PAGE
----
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Shipwreck reveals secrets of 17th -century Dutch seafaring domination

Many Dutch ships passed the West Australian coast while en route to Southeast Asia in the 1600s. Now one of those ships, the national heritage-listed shipwreck Batavia, is revealing through its preserved timbers the history of the shipbuilding materials that enabled Dutch East India Company (VOC) to flourish against major European rivals for the first time.

Built in Amsterdam between 1626-1628 and wrecked on its maiden voyage in June 1629 on Morning Reef off Beacon Island (Houtman Abrolhos Archipelago), Batavia epitomizes Dutch East India (VOC) shipbuilding at its finest in the Golden Age.

Experts now have revealed in the study, “Batavia shipwreck timbers reveal a key to Dutch success in 17th-century world trade,” led by Flinders University archaeologist Associate Professor Wendy van Duivenvoorde with co-authors Associate Professor and ERC grantee Aoife Daly at the University of Copenhagen and Marta Domínguez-Delmás, Research Associate and VENI Fellow at the University of Amsterdam.

The 1629 Batavia ship remains on display at the Western Australian Shipwrecks Museum in Fremantle. Photo courtesy of Patrick E. Baker, Western Australian Museum.

“The use of wind-powered sawmills became commonplace in the Dutch republic towards the mid-17th century, allowing the Dutch to produce unprecedented numbers of ocean-going ships for long-distance voyaging and interregional trade in Asia, but how did they organize the supply of such an intensive shipbuilding activity? The Dutch Republic and its hinterland certainly lacked domestic resources,” said van Duivenvoorde.

In-depth sampling of Batavia’s hull timbers for dendrochronological research, published in the open-access journal PLoS ONE, offers a piece of the puzzle of early Dutch 17th century shipbuilding and global seafaring that was still missing.

According to the study’s authors, dendrochronological analysis of shipwreck timbers provides direct evidence of ancient craftsmanship and woodworking techniques, timber procurement areas, and trade connections in specific historical periods, bridging the gap between the historical and archaeological records.

Aoife Daly extracting a tree-ring sample from the Batavia ship’s hull planking. Photo courtesy of W. van Duivenvoorde.

As part of the team’s study, a total of 137 samples were collected from 101 timbers conserved by treatment with polyethylene glycol and analyzed by dendrochronology between 2007 and 2017. Twelve samples came from cross-sections of timber elements that were stored in boxes after being conserved, but all of the remaining samples were obtained from timbers from the ship that is on display. They were collected with either a 5-millimeter-diameter, manually driven Haglöf increment borer or with a 16-millimeter-diameter, dry-wood borer driven by a power drill.

In the 17th century, the VOC grew to become the first multinational trading enterprise, prompting the rise of the stock market and modern capitalism. During this century, a total of 706 ships were built on the VOC shipyards in the Dutch Republic and 75 of these were shipwrecked and 23 captured by enemy forces or pirates.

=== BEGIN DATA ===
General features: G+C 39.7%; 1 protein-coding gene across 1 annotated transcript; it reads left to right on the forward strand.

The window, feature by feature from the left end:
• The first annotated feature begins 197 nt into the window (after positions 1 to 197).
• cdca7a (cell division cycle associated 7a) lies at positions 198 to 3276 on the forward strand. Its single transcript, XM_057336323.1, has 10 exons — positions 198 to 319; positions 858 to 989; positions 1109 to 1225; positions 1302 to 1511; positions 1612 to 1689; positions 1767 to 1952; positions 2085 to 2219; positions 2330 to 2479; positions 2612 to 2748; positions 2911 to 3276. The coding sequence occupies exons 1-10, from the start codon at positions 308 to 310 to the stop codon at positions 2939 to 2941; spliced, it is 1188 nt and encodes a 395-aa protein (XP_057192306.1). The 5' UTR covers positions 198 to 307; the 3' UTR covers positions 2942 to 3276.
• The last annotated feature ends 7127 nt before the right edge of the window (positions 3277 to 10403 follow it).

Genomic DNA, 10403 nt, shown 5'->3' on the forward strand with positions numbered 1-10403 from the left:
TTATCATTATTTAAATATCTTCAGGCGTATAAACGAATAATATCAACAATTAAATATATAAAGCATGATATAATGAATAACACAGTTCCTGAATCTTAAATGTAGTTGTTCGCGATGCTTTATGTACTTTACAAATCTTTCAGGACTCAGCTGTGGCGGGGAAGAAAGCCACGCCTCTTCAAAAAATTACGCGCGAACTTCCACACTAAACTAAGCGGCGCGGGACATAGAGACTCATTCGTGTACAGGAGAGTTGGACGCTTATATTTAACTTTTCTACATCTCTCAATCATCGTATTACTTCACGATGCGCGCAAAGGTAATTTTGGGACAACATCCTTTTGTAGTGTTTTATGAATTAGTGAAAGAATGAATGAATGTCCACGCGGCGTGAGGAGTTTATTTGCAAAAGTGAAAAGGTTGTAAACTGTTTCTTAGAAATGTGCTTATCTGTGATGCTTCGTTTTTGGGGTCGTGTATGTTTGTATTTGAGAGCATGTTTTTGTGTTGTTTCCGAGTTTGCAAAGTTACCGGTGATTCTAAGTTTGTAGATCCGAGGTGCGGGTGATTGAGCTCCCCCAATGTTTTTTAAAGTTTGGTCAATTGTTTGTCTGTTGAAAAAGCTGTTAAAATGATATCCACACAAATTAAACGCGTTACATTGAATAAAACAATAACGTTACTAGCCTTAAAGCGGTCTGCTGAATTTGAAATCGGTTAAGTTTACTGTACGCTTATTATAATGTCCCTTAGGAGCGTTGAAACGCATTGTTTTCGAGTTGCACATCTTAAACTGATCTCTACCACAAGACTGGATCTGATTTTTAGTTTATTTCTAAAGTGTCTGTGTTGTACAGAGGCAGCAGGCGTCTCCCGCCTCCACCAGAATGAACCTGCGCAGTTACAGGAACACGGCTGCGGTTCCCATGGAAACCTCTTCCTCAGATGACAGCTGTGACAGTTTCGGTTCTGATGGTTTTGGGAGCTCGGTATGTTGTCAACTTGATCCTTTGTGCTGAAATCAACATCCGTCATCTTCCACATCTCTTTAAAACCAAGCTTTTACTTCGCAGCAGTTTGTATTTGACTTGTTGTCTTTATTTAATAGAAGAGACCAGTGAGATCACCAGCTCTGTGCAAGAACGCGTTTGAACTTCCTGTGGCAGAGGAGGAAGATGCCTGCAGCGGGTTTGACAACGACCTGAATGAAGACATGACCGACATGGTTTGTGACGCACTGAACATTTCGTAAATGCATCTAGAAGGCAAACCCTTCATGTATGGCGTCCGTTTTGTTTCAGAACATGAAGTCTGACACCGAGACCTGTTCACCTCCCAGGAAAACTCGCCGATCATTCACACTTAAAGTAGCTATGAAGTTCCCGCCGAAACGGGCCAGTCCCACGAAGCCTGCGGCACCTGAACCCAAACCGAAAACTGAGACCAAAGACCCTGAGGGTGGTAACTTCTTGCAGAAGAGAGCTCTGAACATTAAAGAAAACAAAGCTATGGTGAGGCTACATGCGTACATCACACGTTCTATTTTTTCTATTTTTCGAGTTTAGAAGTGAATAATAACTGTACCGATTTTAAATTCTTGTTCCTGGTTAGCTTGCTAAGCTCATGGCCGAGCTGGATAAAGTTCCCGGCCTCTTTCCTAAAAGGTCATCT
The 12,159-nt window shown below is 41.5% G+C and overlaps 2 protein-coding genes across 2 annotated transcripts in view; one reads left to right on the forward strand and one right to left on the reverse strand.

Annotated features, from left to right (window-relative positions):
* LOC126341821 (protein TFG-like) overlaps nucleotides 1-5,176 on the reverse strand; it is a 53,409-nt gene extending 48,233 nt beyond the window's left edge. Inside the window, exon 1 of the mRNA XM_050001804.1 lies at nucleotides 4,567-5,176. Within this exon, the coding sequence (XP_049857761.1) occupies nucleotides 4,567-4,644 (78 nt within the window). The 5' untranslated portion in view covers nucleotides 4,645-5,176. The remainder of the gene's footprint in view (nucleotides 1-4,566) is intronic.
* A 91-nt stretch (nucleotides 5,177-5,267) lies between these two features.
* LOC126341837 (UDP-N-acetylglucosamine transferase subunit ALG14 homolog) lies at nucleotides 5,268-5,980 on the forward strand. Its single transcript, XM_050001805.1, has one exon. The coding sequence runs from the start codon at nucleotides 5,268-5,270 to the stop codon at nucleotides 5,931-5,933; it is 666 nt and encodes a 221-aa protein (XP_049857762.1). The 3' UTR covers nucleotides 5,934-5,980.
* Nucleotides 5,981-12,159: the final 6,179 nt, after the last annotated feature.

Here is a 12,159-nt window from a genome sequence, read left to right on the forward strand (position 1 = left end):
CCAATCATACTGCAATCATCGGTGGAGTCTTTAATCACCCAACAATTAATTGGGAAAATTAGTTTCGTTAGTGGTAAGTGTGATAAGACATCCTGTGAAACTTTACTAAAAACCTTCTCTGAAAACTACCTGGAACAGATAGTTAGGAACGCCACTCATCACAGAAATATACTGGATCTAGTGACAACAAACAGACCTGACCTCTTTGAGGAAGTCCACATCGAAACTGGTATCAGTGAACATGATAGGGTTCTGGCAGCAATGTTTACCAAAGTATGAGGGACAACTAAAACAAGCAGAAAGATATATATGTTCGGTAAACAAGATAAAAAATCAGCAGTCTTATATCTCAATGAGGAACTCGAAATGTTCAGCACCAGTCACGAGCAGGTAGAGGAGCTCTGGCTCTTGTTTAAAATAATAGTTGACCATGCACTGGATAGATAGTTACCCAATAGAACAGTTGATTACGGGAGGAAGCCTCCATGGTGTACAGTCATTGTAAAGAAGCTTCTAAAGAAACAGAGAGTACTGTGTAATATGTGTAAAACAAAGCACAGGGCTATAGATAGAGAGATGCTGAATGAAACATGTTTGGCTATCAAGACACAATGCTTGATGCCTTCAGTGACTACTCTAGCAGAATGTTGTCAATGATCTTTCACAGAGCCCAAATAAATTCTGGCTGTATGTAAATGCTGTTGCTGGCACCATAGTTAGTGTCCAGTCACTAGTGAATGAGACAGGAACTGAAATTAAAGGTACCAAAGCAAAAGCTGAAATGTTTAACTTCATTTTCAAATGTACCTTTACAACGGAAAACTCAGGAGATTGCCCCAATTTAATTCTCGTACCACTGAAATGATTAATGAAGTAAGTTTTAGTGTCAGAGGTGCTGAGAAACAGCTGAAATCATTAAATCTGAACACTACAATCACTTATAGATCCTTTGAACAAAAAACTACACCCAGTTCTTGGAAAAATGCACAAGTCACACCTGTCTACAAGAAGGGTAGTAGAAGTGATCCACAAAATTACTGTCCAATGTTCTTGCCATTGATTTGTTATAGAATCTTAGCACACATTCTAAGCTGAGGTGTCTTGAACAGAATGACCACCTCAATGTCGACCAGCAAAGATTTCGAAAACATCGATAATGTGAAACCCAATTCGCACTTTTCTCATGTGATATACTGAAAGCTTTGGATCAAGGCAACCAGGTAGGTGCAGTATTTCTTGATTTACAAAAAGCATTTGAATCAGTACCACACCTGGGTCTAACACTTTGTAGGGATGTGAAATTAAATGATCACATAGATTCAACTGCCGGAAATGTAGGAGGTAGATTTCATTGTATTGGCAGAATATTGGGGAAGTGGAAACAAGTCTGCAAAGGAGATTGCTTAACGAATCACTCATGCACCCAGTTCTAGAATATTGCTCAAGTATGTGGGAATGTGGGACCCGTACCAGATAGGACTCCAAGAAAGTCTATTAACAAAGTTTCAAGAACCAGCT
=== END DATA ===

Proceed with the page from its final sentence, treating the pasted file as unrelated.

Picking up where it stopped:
However, little is understood about the timber materials that enabled the Dutch to build their ocean-going vessels and dominate international trade against competitors in France, Portugal, and continental Europe.

“Oak was the preferred material for shipbuilding in northern and western Europe, and maritime nations struggled to ensure sufficient supplies to meet their needs and sustain their ever-growing fleets. Our results demonstrate that the VOC successfully coped with timber shortages in the early 17th century through diversification of timber sources,” explained Domínguez Delmás.

Fortunately, the ship’s remains were raised in the 1970s and are on display at the Western Australian Shipwrecks Museum in Fremantle.

This allowed archaeologists and dendrochronologists from Flinders University, the University of Amsterdam, and the University of Copenhagen to undertake the sampling and analysis of the hull timbers.

“The preference for specific timber products from selected regions demonstrates that the choice of timber was far from arbitrary. Our results illustrate the variety of timber sources supplying the VOC Amsterdam shipyard in the 1620s and demonstrate the builders’ careful timber selection and skilled craftsmanship,” said Daly.

These timber sources (mainly Baltic region, Lübeck hinterland in northern Germany, and Lower Saxony in northwest Germany), as well as regions for specific timber products (hull planks from the Baltic and Lübeck, framing elements from Lower Saxony), and skillful woodworking craftmanship (sapwood was removed from all timber elements) enabled the Dutch to overcome the shortages.

Cross-section of oak hull plank from 1629 Batavia ship showing its tree-rings. This sample was extracted from a loose hull plank in 2007 before the research team came up with a much less destructive method of sampling. Photo courtesy of Patrick E. Baker, Western Australian Museum).

“Our results contribute to the collective knowledge about north European timber trade and illustrate the geographical extent of areas supplying timber for shipbuilding in the Dutch Republic in the 17th century,” added van Duivenvoorde.

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